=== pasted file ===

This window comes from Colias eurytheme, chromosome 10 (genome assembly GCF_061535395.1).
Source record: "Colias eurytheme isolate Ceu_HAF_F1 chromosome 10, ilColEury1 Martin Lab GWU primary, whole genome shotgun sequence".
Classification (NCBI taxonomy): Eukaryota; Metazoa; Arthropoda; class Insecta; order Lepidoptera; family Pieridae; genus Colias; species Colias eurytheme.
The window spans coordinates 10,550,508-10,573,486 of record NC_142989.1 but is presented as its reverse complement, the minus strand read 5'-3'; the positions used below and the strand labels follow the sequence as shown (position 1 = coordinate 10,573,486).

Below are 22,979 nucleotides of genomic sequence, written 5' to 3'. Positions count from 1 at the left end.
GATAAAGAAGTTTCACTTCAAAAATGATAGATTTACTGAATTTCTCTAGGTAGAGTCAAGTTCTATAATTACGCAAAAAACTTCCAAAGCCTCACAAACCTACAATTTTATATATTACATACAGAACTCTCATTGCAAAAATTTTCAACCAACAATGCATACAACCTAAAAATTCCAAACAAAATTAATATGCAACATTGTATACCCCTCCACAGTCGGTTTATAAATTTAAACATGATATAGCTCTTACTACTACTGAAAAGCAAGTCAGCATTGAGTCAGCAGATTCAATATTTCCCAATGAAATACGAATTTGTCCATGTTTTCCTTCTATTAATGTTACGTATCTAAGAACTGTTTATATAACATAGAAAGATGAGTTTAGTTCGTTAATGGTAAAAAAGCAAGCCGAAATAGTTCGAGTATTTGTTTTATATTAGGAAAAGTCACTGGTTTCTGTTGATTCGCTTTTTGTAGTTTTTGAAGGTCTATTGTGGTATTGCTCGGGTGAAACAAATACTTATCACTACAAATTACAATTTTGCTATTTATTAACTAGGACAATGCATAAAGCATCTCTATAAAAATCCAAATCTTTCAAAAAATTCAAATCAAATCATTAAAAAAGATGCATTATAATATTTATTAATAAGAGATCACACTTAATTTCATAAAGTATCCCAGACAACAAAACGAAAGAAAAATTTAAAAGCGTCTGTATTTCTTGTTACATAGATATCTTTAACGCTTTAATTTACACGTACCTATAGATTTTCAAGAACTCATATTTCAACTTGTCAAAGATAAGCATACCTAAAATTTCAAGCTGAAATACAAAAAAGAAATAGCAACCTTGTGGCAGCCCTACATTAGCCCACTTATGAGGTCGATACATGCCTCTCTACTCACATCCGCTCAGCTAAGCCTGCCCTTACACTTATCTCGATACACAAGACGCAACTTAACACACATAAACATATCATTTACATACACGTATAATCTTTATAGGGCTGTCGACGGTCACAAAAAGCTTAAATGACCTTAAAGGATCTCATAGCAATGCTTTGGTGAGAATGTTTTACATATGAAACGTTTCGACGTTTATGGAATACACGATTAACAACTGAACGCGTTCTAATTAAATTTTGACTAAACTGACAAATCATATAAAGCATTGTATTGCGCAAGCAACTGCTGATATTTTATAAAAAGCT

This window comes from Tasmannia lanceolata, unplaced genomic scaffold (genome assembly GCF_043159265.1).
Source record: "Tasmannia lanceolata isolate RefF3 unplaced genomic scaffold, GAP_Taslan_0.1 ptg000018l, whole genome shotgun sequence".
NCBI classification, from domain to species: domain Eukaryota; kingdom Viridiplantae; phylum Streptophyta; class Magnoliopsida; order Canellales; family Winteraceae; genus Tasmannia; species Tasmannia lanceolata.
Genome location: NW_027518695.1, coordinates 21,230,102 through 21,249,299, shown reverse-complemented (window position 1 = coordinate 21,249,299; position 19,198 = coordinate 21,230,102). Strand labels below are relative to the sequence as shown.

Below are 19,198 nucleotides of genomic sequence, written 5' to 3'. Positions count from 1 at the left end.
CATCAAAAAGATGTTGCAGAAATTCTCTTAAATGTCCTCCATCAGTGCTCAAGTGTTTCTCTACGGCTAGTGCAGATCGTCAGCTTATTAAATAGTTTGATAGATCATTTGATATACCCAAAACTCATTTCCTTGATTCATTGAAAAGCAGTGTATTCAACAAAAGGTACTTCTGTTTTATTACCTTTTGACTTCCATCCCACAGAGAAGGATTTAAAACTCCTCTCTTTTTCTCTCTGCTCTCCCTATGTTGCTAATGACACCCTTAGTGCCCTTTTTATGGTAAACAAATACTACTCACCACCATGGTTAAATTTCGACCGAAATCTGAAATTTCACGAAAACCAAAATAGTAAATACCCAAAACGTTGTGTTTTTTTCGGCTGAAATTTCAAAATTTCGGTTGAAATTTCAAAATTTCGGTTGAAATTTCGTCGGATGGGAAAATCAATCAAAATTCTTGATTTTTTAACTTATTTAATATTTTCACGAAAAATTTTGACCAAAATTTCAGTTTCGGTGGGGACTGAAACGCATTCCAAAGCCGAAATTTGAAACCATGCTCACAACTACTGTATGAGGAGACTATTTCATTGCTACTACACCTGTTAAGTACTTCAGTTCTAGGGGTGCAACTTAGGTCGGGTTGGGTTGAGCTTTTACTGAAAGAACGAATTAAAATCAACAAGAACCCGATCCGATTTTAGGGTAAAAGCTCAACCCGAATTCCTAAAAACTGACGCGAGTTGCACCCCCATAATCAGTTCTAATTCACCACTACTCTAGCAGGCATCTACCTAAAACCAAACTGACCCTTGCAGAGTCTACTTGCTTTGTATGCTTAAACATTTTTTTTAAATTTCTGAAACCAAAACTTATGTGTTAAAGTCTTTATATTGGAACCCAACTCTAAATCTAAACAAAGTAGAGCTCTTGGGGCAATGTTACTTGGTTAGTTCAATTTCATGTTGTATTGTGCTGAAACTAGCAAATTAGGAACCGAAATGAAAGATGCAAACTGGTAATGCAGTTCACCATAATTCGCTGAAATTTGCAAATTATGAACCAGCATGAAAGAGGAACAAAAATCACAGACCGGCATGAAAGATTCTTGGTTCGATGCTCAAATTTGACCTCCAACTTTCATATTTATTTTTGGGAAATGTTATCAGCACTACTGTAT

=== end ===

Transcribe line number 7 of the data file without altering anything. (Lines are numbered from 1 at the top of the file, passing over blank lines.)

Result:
This window comes from Tasmannia lanceolata, unplaced genomic scaffold (genome assembly GCF_043159265.1).